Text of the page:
Funding roundup

Columbus State assistant professor Larry McWherter, who will lead the National IT Innovation Center initiative, demonstrates biometric cybersecurity interfaces to participants in GenCyber Summer Camp. (Photo: Columbus State)

Columbus State Community College (Ohio) will launch a new national information technology center using a $7.5 million grant from the National Science Foundation as part of its Advanced Technological Education (ATE) program.

The new National Information Technology Innovation Center (NITIC) will work with employers, community colleges across the country and others to prepare technicians through credential programs. Columbus State is the lead institution in the NITIC, joined by partners from Collin College (Texas), Lone Star College (Texas), Maricopa Community Colleges (Arizona) and Sinclair College (Ohio).

The NITIC will be the sole ATE national center focused on IT education.

Columbus State assistant professor Larry McWherter will lead NITIC as principal investigator on the grant.

“Each institution in this partnership brings deep experience and success to advance IT training outcomes in our home regions,” McWherter said. “Equally important in our world of constant challenge and change, we’re closely aligned with employer partners who help us meet the needs of our current and future workforce. I’m excited to combine our strengths toward the common goals of provisioning and strengthening the nation’s IT workforce as a critical asset.”


The University of Arkansas-Pulaski Technical College’s (UA-PTC’s) diesel technology program is getting a $692,626 grant to equip graduates with skills in using emerging technologies in the transportation field.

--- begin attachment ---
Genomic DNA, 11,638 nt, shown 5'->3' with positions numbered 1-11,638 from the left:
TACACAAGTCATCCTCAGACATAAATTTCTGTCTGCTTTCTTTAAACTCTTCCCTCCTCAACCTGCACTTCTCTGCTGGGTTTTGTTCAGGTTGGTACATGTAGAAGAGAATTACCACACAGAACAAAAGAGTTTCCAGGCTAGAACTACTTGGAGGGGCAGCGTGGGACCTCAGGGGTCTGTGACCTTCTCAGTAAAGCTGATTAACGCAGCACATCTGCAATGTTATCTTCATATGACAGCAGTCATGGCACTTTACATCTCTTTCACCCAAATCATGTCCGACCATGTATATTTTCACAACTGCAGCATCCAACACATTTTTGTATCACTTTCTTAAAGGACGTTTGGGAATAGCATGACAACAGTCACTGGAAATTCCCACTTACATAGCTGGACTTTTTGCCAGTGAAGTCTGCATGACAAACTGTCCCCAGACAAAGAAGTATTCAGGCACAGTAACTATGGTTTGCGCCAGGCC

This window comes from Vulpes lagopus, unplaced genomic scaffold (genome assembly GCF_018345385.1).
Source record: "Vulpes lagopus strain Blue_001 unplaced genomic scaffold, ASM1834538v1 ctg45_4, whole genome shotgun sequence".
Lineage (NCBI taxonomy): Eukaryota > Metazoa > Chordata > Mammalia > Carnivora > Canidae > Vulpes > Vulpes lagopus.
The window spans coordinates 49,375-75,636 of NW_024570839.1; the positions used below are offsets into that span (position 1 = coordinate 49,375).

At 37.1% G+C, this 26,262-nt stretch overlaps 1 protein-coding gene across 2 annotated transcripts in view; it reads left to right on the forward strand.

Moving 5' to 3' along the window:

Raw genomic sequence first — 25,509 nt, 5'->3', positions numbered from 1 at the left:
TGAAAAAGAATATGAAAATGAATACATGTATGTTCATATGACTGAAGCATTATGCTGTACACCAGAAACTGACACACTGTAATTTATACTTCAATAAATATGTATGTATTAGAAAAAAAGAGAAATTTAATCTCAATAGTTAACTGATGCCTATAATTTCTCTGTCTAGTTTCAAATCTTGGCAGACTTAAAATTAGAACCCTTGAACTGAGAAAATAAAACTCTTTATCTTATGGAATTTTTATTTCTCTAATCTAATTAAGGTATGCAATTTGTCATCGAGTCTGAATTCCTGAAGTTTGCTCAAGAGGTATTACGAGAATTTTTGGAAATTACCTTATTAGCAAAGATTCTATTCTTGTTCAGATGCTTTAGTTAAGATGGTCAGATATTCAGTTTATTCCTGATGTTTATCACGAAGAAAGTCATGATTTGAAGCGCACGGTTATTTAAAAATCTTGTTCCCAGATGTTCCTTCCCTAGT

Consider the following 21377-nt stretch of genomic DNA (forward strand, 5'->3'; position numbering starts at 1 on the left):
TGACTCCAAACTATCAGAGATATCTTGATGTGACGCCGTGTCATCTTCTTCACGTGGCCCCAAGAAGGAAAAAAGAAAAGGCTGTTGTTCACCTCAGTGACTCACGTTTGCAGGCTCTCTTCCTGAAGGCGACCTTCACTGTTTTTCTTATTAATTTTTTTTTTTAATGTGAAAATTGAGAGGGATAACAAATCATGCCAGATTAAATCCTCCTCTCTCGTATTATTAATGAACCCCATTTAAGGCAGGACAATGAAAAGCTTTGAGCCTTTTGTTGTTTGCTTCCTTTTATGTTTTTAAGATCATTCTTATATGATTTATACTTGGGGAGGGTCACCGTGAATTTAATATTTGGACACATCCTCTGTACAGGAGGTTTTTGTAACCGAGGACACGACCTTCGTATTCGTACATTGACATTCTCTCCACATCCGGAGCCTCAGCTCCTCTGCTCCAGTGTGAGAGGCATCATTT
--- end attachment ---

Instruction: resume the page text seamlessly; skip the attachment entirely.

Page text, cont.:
Arkansas Office of Skills Development (OSD) and the board of trustees of the University of Arkansas System, acting on behalf of the University of Arkansas, entered into a memorandum of understanding to issue the grant funding for the purchase of the equipment, trainers and tools required to attain Automotive Service Excellence (ASE) Accreditation in medium/heavy duty truck service technology.

In response to local industry demand for truck service technicians, UA-PTC is upgrading its program in medium/heavy duty truck service technology and will offer accreditation in ASE medium/heavy duty inspection, maintenance and minor repair, to be followed by accreditation in ASE truck service technology.


The San Diego Community College District (SDCCD) has received a $1.8 million California Department of Vocational Rehabilitation grant focused on training people with disabilities so they are competitive for jobs earning at least the minimum wage.

With the three-year grant, the district can serve more than 100 individuals with disabilities who are now working in jobs that pay below the minimum wage.